Just vote

  • Just vote
    Just vote

On Tuesday, June 30, the 2020 Primary Election will take place and voters in Payne County will head to the polls to determine, in some cases, who will represent their political party in the November General Election, in other races, to elect candidates into office because no Democratic candidates filed to run, and in still other races, voters don’t get to decide at all because only one candidate filed and their victory was sealed by default.

In 2016, the last statewide primary that included a presidential election, just over 50 percent of all registered voters in Oklahoma cast a ballot – a little more than half.

The important number here is not the half-plus who voted, but the half-minus who did not.

The apathetic voters who chose not to vote surrendered their voice, giving it instead to those who did.

Mathematically, had those without a voice gone to the polls, they could have altered the outcome of every race in the state. They just had to get to the polls to be heard.

Even worse, there is an estimated 10 to 15 percent of eligible citizens who haven’t even registered to vote.

I can’t wrap my brain around why people won’t vote. It is the single most powerful act that you can perform as a free person.

In developing countries, people risk persecution and death just to be able to vote.

In the US, some of us won’t even risk inconvenience.

Granted… this year it’s a little bit different — COVID-19 is certainly a factor. But polling places will be sanitized and there will be folks there to ensure CDC social distancing guidelines are being followed and all surfaces are kept as clean as possible. Also, absentee voting was made a simple as it could possibly be, yet still retain the integrity of the election.

Ok, so the United States makes it a process to register (in most developed countries, if you are a documented citizen, you are automatically registered to vote). With that said, you only have to register once, unless you change addresses. Is it really too much to ask to go to the courthouse or post office and fill out a form so that you can vote when the next election rolls around?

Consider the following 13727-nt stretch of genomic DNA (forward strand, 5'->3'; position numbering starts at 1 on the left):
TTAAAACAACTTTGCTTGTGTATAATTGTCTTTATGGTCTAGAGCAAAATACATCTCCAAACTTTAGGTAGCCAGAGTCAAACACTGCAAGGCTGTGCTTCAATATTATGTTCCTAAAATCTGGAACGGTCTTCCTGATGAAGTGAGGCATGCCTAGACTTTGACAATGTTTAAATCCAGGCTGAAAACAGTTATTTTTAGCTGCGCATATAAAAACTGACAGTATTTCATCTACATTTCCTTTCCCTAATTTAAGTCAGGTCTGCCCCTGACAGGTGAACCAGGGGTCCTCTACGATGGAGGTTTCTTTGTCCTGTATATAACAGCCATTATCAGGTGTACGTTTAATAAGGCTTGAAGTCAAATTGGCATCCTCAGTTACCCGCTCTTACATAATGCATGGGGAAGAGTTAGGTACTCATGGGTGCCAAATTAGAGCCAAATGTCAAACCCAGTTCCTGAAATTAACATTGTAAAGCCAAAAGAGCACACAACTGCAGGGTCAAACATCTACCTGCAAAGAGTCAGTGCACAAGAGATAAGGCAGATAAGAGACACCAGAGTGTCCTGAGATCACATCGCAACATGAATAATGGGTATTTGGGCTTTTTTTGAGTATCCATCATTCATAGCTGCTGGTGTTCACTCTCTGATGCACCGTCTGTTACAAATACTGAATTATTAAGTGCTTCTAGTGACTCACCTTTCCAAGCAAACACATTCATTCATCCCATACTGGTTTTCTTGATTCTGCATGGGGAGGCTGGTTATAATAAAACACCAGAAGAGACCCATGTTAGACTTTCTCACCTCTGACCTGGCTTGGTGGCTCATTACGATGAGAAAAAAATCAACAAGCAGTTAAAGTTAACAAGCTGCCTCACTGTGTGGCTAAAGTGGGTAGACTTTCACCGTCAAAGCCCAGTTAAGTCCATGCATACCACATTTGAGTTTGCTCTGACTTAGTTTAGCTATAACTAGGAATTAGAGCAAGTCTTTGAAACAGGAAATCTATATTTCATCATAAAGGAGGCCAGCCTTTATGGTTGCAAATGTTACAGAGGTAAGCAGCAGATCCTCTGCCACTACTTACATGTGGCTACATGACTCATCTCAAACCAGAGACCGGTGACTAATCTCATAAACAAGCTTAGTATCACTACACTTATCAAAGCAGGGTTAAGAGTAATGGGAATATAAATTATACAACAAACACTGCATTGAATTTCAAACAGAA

Be heard… vote…

If you’re someone who hides behind your social media profile and derides the President of the United States, the Speaker of the House, the Governor, the Legislators, the Sheriff, County Commissioners, City Commissioners, School Board Members, City Counselors, Town Trustees — if you ridicule and berate these public servants on social media in any way, you better have voted in the last election.

If you can’t be bothered to vote yet you stare into your phone and tap out complaints about the moral erosion of society, you are the biggest part of the problem.

If you don’t vote, your complaints have no merit no matter how solid your argument may seem to be. Put up or shut up. Go vote.

Is there a certainty that your vote will change the world? No. But if half the non-voters would vote, things could easily be different.

Generally speaking, a single vote among millions, or even thousands, isn’t likely to change the outcome of most elections but it has been known to happen.

According to Pew Research, Richard Nixon, not John F. Kennedy, would have become President of the United States in 1960 if one more person would have shown up at each polling site across the country and cast a ballot for Nixon – it was that close.

Maybe that’s a bad example…

In 2016, in Virginia’s version of the House of Representatives, the GOP retained control of that chamber by winning a random drawing after the vote of the people ended in an 11,608-to-11,608 tie — it could have gone either way.

One more vote from either party would not only have determined who the local delegate would be, but whether or not that voter’s political party was going to gain voting control of the state house – the last person who was counted pushed the race to a tie – the person who was not counted, allowed it to stay that way.

No one is totally satisfied by the way our cities, county, state or country is being run.

If you want things to begin improving, you’ve got to vote Tuesday.

If you want to complain with impunity and integrity… you’ve got to vote.

It’s that simple. Vote

Thanks for reading

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Vote Tuesday.